Triceratops Trail

T is for Triceratops Trail

Triceratops Trail is a part of Dinosaur Ridge which is a geological and historical landmark at the base of the foothills just west of Denver. They’re both part of the Lariat Loop National Scenic Byway which also includes Buffalo Bill’s Grave. We didn’t make it there on this trip but we’ve planned it for one of our next ventures.
Dinosaur Ridge

We stopped at Dinosaur Ridge first to take a few pictures with the dino’s on display.

Dog vs dinosaur
The trail is pretty neat. It’s a little over a mile but it doesn’t seem that long. The only bad thing is the ridiculously bad directions for parking and getting to the start of the trail. The directions say the trail is located a block east of 6th Ave & 19th St in Golden. Getting here is easy. From here it’s not so easy. The website says to park on the street but there is no parking on 19th Ave and the surrounding streets, in fact ALL of Golden’s street’s it seems, are permit parking; either for the city or the Colorado School of Mines. The same goes for every parking lot. There’s also a sign for the trail with an arrow pointing west. So we were very confused about where to go. After driving around for a long time (at one point we ended up halfway to Lookout Mountain Park) we finally found a parking spot that didn’t require a permit butwas nowhere near where we assumed the trail started.

Trail info
Trail start

When we finally got to the trail ZuZu had already rolled in a muddy hole. The picture is pretty blurry but I was trying to keep my camera away from her while she was shaking mud off.

Dirty dog

The first stop on the trail is the Clay Pit Overlook. You can climb down into the pit to see beetle tracks as well as possible T-rex tracks. The tracks are negative tracks that were tilted by the Rocky Mountains. That’s not a great explanation so to read how it actually happens click here!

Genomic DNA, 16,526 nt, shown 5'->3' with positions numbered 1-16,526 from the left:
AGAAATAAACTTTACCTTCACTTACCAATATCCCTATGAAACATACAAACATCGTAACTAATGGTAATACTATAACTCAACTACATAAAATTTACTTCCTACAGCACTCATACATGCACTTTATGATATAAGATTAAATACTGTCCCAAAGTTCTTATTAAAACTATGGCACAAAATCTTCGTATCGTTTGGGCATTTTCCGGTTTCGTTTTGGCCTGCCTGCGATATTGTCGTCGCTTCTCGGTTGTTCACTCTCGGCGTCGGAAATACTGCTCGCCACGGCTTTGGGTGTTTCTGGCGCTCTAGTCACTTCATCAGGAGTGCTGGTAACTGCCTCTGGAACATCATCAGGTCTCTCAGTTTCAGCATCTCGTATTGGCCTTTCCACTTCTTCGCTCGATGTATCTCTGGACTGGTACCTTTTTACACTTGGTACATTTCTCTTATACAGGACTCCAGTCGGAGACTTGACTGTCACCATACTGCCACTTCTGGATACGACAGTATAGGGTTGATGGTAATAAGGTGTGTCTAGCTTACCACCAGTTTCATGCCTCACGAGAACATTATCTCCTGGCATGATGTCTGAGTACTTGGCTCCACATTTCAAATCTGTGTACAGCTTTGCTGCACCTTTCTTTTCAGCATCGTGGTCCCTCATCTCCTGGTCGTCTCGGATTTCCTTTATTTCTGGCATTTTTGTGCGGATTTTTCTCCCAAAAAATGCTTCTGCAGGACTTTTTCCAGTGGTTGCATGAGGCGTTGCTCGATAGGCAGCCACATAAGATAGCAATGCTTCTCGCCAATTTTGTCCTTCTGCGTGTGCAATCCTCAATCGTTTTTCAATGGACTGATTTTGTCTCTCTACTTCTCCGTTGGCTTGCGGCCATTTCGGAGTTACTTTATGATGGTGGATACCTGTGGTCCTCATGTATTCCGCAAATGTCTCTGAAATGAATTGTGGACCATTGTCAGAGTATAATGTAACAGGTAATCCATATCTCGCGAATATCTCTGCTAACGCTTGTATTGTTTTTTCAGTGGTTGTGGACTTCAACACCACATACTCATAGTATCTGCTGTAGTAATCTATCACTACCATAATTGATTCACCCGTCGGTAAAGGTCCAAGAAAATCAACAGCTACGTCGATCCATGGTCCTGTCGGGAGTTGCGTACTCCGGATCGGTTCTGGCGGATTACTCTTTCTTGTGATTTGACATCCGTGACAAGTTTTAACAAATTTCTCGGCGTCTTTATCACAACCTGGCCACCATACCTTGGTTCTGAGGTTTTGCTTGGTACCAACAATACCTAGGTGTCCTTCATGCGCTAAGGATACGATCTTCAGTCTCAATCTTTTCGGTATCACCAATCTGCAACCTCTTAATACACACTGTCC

Clay pit overlook

From there you climb back out and come to this thing…
Something weird...

I don’t know what the significance of it is other than it was donated to the trail. There’s an overlook to the trail below and also nice views of Golden. There’s also a great view of the golf course that sits directly next to the trail.
Golf course

Once you’ve moved on from the weird thing, as I’m referring to it from now on, you travel down a hill and come to a wall with Triceratops tracks, small animal burrows and palm fronds.
Dino tracks
Triceratops track
Palm fronds

Once you’ve examined the entire wall you’re at the end of the trail. Actually you’re at the golf course cart path. We watched a few people golfing before heading back up the hill and out of the trail. At the start of the trail there’s a gravel service road that seemed to be a shorter path than the way we came in so we decided to take it. It led us to a parking lot but we couldn’t determine if it was permit or public parking. Either way they really need to be more specific on the website about how to find the trail and where to park.

Other than the parking fiasco and a little rain we had fun. The trail is short and there’s not a ton to see but it was cool to think that we were standing where dinosaurs once roamed. Fossils have been found at Red Rocks, Coors Field and lots of other places near Denver. There’s an exhibit at the museum that’s fun to walk through and you can stand next to replicas of the dinosaurs. At the very west end of the state, near the Utah border, there’s a lot more dinosaur things to see. One of these days we’ll journey out west to check it out.

For now our little adventure to Dinosaur Ridge will have to do!


4 thoughts on “Triceratops Trail

  1. What an interesting place for a walk, and the photos of muddy ZuZu made me laugh . . . probably more than they made you laugh at the time. 🙂 I’m pretty sure Harper Lee would have freaked out when she saw those statues!

I love comments. Leave one below!

Fill in your details below or click an icon to log in: Logo

You are commenting using your account. Log Out /  Change )

Google+ photo

You are commenting using your Google+ account. Log Out /  Change )

Twitter picture

You are commenting using your Twitter account. Log Out /  Change )

Facebook photo

You are commenting using your Facebook account. Log Out /  Change )


Connecting to %s